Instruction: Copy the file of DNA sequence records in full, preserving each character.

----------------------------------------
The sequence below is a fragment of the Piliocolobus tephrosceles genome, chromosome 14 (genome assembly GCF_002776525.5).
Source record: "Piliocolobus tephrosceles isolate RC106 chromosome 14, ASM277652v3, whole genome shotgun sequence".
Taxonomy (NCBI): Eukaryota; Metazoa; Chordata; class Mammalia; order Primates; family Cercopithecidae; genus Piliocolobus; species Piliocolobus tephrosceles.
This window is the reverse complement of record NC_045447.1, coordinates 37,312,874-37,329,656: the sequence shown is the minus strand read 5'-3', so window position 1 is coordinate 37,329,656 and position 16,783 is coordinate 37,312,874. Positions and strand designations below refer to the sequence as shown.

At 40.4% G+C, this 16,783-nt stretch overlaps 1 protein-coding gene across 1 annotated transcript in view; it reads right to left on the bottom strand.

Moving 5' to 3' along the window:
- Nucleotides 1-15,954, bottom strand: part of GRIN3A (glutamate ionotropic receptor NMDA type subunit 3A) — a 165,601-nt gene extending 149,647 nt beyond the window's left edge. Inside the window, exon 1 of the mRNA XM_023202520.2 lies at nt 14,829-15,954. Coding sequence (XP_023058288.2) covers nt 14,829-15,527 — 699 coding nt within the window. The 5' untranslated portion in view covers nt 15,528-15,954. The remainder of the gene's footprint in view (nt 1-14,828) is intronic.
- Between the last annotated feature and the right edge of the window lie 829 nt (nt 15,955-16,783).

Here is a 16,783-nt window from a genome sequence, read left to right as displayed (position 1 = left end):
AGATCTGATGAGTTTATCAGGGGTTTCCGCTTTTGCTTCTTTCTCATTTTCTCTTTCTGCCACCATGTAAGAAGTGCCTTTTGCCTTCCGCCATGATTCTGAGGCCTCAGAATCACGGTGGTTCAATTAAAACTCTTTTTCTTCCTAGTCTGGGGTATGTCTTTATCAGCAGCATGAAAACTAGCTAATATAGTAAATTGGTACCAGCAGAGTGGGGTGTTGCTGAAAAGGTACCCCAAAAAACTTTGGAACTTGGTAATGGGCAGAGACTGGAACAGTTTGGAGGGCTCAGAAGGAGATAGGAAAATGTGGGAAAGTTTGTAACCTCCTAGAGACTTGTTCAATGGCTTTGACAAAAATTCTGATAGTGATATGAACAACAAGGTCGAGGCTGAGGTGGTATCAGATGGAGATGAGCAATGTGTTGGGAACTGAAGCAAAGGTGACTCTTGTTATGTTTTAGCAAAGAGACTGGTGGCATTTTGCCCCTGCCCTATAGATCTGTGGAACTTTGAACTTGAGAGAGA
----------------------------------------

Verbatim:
The sequence below is a fragment of the Piliocolobus tephrosceles genome, chromosome 14 (genome assembly GCF_002776525.5).
Source record: "Piliocolobus tephrosceles isolate RC106 chromosome 14, ASM277652v3, whole genome shotgun sequence".
Taxonomy (NCBI): Eukaryota; Metazoa; Chordata; class Mammalia; order Primates; family Cercopithecidae; genus Piliocolobus; species Piliocolobus tephrosceles.
This window is the reverse complement of record NC_045447.1, coordinates 37,312,874-37,329,656: the sequence shown is the minus strand read 5'-3', so window position 1 is coordinate 37,329,656 and position 16,783 is coordinate 37,312,874. Positions and strand designations below refer to the sequence as shown.

At 40.4% G+C, this 16,783-nt stretch overlaps 1 protein-coding gene across 1 annotated transcript in view; it reads right to left on the bottom strand.

Moving 5' to 3' along the window:
- Nucleotides 1-15,954, bottom strand: part of GRIN3A (glutamate ionotropic receptor NMDA type subunit 3A) — a 165,601-nt gene extending 149,647 nt beyond the window's left edge. Inside the window, exon 1 of the mRNA XM_023202520.2 lies at nt 14,829-15,954. Coding sequence (XP_023058288.2) covers nt 14,829-15,527 — 699 coding nt within the window. The 5' untranslated portion in view covers nt 15,528-15,954. The remainder of the gene's footprint in view (nt 1-14,828) is intronic.
- Between the last annotated feature and the right edge of the window lie 829 nt (nt 15,955-16,783).

Here is a 16,783-nt window from a genome sequence, read left to right as displayed (position 1 = left end):
AGATCTGATGAGTTTATCAGGGGTTTCCGCTTTTGCTTCTTTCTCATTTTCTCTTTCTGCCACCATGTAAGAAGTGCCTTTTGCCTTCCGCCATGATTCTGAGGCCTCAGAATCACGGTGGTTCAATTAAAACTCTTTTTCTTCCTAGTCTGGGGTATGTCTTTATCAGCAGCATGAAAACTAGCTAATATAGTAAATTGGTACCAGCAGAGTGGGGTGTTGCTGAAAAGGTACCCCAAAAAACTTTGGAACTTGGTAATGGGCAGAGACTGGAACAGTTTGGAGGGCTCAGAAGGAGATAGGAAAATGTGGGAAAGTTTGTAACCTCCTAGAGACTTGTTCAATGGCTTTGACAAAAATTCTGATAGTGATATGAACAACAAGGTCGAGGCTGAGGTGGTATCAGATGGAGATGAGCAATGTGTTGGGAACTGAAGCAAAGGTGACTCTTGTTATGTTTTAGCAAAGAGACTGGTGGCATTTTGCCCCTGCCCTATAGATCTGTGGAACTTTGAACTTGAGAGAGA